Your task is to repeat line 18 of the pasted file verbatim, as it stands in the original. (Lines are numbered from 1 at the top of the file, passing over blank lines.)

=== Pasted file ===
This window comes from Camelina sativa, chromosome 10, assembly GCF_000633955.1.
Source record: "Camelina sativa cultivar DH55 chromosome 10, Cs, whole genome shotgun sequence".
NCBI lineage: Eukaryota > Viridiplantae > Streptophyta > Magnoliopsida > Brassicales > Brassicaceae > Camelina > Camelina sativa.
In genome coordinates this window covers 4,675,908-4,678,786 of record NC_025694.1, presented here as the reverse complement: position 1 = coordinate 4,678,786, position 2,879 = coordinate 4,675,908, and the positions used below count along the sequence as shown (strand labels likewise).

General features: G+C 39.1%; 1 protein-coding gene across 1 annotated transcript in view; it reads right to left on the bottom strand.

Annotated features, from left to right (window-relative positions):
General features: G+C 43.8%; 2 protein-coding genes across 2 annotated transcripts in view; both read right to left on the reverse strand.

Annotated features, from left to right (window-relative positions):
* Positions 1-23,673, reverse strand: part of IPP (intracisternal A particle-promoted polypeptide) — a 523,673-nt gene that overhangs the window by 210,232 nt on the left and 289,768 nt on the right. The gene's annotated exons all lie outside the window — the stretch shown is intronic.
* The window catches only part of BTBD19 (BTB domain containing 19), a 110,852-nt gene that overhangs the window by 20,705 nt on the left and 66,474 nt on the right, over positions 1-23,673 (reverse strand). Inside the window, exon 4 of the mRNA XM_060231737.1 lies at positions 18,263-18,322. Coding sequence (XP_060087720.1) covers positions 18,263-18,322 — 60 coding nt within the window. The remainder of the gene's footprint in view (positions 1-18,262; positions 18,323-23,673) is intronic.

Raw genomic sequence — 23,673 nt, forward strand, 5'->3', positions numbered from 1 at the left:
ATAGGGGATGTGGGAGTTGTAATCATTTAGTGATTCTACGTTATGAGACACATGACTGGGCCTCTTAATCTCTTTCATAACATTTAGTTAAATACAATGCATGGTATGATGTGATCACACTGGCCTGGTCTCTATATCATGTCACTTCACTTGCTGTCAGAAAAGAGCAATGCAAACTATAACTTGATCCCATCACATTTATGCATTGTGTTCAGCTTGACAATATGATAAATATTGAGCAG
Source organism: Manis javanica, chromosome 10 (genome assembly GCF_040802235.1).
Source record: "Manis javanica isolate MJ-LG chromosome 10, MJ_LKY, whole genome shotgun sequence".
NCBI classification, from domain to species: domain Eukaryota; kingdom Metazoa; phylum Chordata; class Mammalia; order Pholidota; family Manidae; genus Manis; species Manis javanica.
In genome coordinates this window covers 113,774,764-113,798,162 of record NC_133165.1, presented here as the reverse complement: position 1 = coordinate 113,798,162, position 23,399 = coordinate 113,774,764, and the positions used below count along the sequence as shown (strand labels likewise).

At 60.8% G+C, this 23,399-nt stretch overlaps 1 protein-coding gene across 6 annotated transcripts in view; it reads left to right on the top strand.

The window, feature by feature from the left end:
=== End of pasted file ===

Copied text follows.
The window, feature by feature from the left end: